A few stories from my GAP and C&O ride

In my haste to bike across the country, I didn’t get to stop and smell the roses very often. I completed a ride of the GAP and C&O towpath, roughly 330 miles, in under 4 days (not recommended). As a result, I couldn’t tell you much about anything I rode past.

The Great Allegheny Passage (GAP) trail has a ton of places to stop for nature or for touristy things. I recommend taking a 3 or 4 day tour of the GAP and you will have an easy ride (40 miles per day) with plenty to see and places to stay (you don’t have to camp).

There are hundreds of streams, waterfalls and springs that feed into the rivers along the GAP. I never really stopped to appreciate one. Time for another cliche: Travel is not about the destination, it’s about how you get there.

Is that a banana in your pocket?

The last day that I saw my girlfriend, I had already biked for 2 days and my skin had darkened quite a bit on my arms, legs, and neck, making for a delightful “farmer tan”. It was also red in the places where I hadn’t applied sunscreen adequately. She joked that I should ride naked one day to even out my tan.

Around mile 40 on the GAP I passed by a guy in his 50s riding an old cruiser bike with a basket. I was concentrating on the trail so I didn’t get a good look at him. While riding on the trail I generally used my peripheral vision to see everything that was not straight ahead of me. As a result, I was able to tell that this guy had his shirt off and he was very tan. I waved to him as I waved to everyone I passed on the trail. Wave is a generous term; I gave him the “cyclist wave” by raising my fingers off of the handlebars whist keeping my head down.

A few seconds later, another similar looking man, maybe the first guy’s brother, rode past me on a cruiser bike with a basket as well. He was also riding shirtless. He must have had very short shorts on because I couldn’t see where his shorts ended (and the basket was blocking his waist). A few seconds after I passed him, I swung my head around to see for sure. And as the second shirtless man went rolling on down the trail, I saw for the first time what a butt looks like on a bike seat. Unless I was hallucinating, he appeared to be naked! It’s not like he had plumber’s crack either, this was the full thing, all the way down to the seat. Maybe there is nudist colony nearby? Maybe you can come up with better reason for riding down a public bike trail naked. Whatever the reason, he did have a very even tan.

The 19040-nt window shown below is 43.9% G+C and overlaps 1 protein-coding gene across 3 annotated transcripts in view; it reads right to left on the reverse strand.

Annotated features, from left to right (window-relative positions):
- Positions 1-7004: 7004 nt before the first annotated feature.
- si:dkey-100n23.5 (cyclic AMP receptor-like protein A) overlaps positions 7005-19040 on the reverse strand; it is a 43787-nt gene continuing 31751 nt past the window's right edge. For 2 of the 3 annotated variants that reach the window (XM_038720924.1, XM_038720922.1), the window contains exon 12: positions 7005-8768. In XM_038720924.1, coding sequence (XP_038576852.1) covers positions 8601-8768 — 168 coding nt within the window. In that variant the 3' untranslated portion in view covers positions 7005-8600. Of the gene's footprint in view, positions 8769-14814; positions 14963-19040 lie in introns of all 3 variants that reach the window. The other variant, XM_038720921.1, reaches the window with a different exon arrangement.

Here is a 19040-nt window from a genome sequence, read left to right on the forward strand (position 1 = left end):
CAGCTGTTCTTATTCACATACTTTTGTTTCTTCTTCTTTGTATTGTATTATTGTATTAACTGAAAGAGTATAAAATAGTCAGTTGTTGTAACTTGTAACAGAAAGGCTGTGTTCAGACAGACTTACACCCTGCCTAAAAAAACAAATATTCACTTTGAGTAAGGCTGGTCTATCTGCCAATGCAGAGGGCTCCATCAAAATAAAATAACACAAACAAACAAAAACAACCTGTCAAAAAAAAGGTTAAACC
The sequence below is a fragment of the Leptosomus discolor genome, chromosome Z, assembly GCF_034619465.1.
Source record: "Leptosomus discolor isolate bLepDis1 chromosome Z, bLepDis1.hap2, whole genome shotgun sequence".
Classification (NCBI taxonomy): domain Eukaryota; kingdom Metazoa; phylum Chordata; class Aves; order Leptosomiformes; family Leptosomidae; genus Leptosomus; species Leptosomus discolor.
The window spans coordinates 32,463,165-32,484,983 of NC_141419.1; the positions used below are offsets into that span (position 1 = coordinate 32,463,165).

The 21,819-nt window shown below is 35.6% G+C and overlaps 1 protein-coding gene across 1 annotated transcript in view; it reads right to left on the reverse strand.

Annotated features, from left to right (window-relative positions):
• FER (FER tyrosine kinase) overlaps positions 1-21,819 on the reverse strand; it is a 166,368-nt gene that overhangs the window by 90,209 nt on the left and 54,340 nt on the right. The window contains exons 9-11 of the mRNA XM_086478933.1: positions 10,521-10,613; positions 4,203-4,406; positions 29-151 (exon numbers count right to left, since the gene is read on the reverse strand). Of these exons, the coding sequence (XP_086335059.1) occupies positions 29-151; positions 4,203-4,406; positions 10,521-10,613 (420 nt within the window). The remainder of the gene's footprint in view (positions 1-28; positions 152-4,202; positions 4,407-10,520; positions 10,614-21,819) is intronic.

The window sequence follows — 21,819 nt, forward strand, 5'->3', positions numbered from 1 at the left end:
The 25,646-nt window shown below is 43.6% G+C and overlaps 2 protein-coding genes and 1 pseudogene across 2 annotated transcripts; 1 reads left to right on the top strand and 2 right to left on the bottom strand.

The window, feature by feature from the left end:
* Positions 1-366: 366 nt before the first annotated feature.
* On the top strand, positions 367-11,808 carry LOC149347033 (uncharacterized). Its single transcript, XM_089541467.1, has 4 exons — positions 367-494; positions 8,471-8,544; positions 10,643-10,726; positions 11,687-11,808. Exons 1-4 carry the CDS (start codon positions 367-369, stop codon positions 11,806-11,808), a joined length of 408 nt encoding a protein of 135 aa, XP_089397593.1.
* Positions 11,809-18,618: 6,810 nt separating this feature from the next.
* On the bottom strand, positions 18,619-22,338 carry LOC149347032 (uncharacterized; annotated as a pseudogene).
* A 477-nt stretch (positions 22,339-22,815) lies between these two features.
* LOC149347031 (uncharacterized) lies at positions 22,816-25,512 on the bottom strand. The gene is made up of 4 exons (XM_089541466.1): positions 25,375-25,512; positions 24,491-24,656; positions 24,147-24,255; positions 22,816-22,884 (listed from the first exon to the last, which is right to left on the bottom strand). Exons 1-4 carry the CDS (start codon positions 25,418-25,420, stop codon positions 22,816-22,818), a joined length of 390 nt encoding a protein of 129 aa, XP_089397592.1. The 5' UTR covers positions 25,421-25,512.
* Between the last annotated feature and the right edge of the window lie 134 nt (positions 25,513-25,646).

Bike culture

While I was hanging out in Point State Park in Pittsburgh (enjoying my tour), I wound up talking to a park ranger, Jerry, for over an hour about bike touring. He too had plans to bike the GAP and C&O and we were strategizing how he would be able to accomplish it with his two children. Jerry knew the city up and down. He could have been a tour guide. He recommended, among several other places, that I eat at a bike bar called “Over the Bar”. It’s literally a bike (bicyclist) bar. Not biker (motorcycle) bar. I cannot stress that enough. It’s a few miles down the GAP and over the river in South Side Pittsburgh. Pittsburgh is really convenient for getting around by bike. I got dinner and a couple beers at Over the Bar. I tried their “secret menu” item which is a bacon cheeseburger with peanut butter. Jerry said that they used to have peanut butter and jelly (and some other high calorie ingredients for bikers looking to load up) but the owner stopped serving it.

As I sat down I asked the guy next to me if anyone was sitting there. He said no and that he was just leaving. Well after 2 hours and a couple of beers this guy was still there and we we’re sharing stories about the GAP and other rides we have done. My new friend was Doug and he knew two things very well: bikes and beer. He even offered to find me a place to stay while I waited for my train ride home. As I left the bar, someone sitting outside saw me unlocking my loaded bike and asked if I had everything I needed. Wow! I couldn’t get over how helpful people in Pittsburgh are and their bike culture. I really felt like taking Doug up on his offer and continuing my journey the next morning. If I had an extra week to get there then maybe. Did I mention most of my fingers are numb from the trail? I don’t think it would be healthy to continue on the way I had been going.

Over the Bar is a great place if you are into cycling (or not). There is bike paraphernalia everywhere and most people there ride. Since it’s right along the trail, they have eliminated all car parking in front of the establishment and made it 100% bike parking. How’s that for dedication?

Before I left the area, I sat for a while with Chase, a pedicab driver whom I had met earlier in the day. Chase and his acquaintances we’re also into bike touring and had ridden from Pittsburgh to places like Seattle and Florida. They kept encouraging me to finish my ride. Each of their tours took around 60 days. That’s a good length of time for a cross country tour, not 35. 60 days gives you time to enjoy the journey and by bike about 60 miles/day, not 100+. As I was explaining my situation to the group, one of the guys (I can’t remember his name unfortunately) said “Never rush”. And he was right. Rushing something never makes it fun.

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